Credit & Finance

Oversharing: Credit Card Tips for International Travel

By Jeff Rutledge, a Symantec employee

A couple of months ago, my wife and I returned from a week in Europe, unpacked our bags, and put away the zero-international-transaction-fees credit card we used on the trip but never touch in real life.

Fast forward to a few weeks ago. We start receiving emails and letters about large transactions we’ve never heard of, from countries we hadn’t visited. Room service at a hotel in France; a big-screen TV in the UK. These definitely weren’t purchases we were making from here in the States—and they were adding up. And, oh yeah, there were late fees to go along with the charges.

Don’t worry—we weren’t out any money. Of course, someone has to pay. Often, it’s the merchant—a particular burden for small businesses—or, sometimes, the bank or credit card company. But we learned a good lesson about travelling internationally—one worth hearing if you have similar plans this year.

Last fall, the U.S. started making the switch to EMV smart payment technology. That is, the payment cards in your wallet now have a chip on the front instead of the less-secure magnetic stripe.

And although it’s common in other parts of the world to verify both credit and debit chip transactions with a PIN, U.S. merchants aren’t set up to handle those just yet. Still, European merchants want your business and so, when travelling abroad, your PIN-less card will generally be approved without any verification. And that can lead to your information falling into the wrong hands. Call it oversharing without even trying.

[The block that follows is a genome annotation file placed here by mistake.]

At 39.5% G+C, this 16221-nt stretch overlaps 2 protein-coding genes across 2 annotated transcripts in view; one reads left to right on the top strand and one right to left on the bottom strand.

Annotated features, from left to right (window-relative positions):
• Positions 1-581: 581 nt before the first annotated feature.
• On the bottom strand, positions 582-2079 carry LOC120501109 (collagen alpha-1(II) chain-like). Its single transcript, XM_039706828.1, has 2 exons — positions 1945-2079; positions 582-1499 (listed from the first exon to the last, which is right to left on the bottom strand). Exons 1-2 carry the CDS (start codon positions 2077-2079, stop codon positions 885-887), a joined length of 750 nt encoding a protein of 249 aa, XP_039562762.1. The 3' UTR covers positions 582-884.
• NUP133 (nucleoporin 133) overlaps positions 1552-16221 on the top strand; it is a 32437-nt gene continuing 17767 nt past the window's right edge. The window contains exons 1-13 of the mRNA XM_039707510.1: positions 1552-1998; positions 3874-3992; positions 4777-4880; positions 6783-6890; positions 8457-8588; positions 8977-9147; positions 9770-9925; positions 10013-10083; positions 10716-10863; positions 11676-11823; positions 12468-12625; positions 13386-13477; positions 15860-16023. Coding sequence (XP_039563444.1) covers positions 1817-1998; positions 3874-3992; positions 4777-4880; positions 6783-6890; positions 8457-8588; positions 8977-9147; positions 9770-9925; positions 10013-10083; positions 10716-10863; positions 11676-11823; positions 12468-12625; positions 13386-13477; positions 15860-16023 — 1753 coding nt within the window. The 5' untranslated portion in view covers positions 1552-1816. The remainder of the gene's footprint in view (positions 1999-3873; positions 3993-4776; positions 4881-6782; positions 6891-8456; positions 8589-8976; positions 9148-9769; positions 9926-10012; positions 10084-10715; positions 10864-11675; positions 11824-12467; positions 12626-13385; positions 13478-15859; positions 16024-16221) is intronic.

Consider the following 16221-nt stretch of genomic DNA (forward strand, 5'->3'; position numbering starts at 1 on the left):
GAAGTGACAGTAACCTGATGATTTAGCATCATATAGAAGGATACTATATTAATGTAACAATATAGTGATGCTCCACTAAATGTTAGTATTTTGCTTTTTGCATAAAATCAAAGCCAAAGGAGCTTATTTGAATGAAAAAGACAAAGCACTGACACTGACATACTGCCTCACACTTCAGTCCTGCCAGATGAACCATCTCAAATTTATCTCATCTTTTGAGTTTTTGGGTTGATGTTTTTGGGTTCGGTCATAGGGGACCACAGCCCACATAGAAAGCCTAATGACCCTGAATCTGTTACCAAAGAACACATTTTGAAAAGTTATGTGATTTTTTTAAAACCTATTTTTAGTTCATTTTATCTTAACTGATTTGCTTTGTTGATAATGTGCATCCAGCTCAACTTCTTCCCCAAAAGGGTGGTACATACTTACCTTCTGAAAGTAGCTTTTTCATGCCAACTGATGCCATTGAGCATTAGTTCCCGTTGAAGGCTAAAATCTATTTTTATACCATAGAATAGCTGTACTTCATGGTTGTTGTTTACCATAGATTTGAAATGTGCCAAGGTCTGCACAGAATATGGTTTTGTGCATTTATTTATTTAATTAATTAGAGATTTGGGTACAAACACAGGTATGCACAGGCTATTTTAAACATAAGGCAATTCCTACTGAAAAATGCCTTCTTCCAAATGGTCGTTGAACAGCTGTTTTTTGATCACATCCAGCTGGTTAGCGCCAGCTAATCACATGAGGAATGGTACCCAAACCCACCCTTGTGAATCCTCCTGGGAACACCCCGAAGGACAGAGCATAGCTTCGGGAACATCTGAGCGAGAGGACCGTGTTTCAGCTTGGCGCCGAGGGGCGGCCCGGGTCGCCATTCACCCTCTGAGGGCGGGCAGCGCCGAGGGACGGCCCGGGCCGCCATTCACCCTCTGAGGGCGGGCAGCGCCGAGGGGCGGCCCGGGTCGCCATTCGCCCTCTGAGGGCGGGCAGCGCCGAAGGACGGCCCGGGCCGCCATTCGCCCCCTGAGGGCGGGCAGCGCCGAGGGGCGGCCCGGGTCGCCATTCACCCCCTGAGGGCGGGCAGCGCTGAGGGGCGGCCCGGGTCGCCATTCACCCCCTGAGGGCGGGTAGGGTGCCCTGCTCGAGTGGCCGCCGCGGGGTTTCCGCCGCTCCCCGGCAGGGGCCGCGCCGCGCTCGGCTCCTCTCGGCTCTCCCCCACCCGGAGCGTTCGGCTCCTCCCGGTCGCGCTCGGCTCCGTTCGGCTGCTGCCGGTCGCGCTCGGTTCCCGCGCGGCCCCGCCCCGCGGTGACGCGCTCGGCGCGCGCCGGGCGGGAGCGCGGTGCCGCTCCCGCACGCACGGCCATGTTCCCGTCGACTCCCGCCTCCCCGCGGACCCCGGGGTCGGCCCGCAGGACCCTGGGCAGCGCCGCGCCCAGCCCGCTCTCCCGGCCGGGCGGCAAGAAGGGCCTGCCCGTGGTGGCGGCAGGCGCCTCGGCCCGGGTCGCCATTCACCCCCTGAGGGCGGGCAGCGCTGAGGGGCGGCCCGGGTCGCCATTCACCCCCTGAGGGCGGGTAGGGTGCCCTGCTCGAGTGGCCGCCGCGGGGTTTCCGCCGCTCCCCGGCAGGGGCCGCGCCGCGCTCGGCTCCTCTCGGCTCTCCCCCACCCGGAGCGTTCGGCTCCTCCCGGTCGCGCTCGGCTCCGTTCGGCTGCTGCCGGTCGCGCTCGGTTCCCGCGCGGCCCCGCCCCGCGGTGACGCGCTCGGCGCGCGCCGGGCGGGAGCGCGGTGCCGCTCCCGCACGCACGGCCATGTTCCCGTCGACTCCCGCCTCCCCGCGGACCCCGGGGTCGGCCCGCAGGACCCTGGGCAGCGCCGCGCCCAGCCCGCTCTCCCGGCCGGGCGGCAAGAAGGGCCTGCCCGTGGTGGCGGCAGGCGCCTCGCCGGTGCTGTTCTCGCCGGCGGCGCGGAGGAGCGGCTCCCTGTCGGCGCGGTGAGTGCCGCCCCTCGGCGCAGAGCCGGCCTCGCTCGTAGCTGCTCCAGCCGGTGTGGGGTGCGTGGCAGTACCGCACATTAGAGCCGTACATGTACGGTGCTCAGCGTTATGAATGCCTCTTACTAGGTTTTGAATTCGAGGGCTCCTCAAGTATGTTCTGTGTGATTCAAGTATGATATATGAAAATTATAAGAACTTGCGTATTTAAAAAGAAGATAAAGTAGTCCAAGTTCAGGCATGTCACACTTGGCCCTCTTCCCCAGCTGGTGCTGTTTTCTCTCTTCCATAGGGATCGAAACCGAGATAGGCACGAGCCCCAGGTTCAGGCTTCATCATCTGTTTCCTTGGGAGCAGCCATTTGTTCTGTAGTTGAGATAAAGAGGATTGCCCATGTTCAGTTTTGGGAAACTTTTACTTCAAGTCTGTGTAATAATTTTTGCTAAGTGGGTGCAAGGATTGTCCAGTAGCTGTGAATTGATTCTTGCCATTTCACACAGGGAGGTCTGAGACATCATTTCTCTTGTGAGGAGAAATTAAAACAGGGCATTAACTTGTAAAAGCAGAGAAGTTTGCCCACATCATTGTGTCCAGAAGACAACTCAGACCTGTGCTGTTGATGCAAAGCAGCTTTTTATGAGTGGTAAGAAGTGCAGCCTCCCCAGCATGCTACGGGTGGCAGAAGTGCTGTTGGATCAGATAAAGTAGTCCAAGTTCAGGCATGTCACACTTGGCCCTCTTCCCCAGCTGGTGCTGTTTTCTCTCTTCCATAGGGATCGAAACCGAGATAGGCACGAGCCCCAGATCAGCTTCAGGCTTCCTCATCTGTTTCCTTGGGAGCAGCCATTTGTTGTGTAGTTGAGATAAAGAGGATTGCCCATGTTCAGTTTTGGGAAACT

As you can imagine, European thieves love this no-PIN loophole as it presents an opportunity for them to spend away without being asked for that pesky PIN. Suddenly, your American credit card is a hotter commodity than usual.

Unfortunately, theft can happen. But if you’re travelling abroad this year, it’s a good idea to get in touch with your bank and let them know when you’re home; that way, they’ll know that any foreign transaction is unlikely to be legitimate. It’s also a good practice to keep a sharp eye on your statement, and to report anything suspicious immediately.

Here are a few travel tips:

  • Clean out your wallet. No need to take every credit and debit card you own.
  • Don’t use your debit card. It is typically easier to dispute fraudulent transactions with your financial institution with a credit card than with a debit card.
  • Look out for strange-looking ATMs, which may have a card skimmer attached.

Keeping these tips in mind can help you return from your journey with memories and souvenirs, instead of a victim of fraud.

Editor’s note: This content was lightly edited and updated on Feb. 2, 2018.

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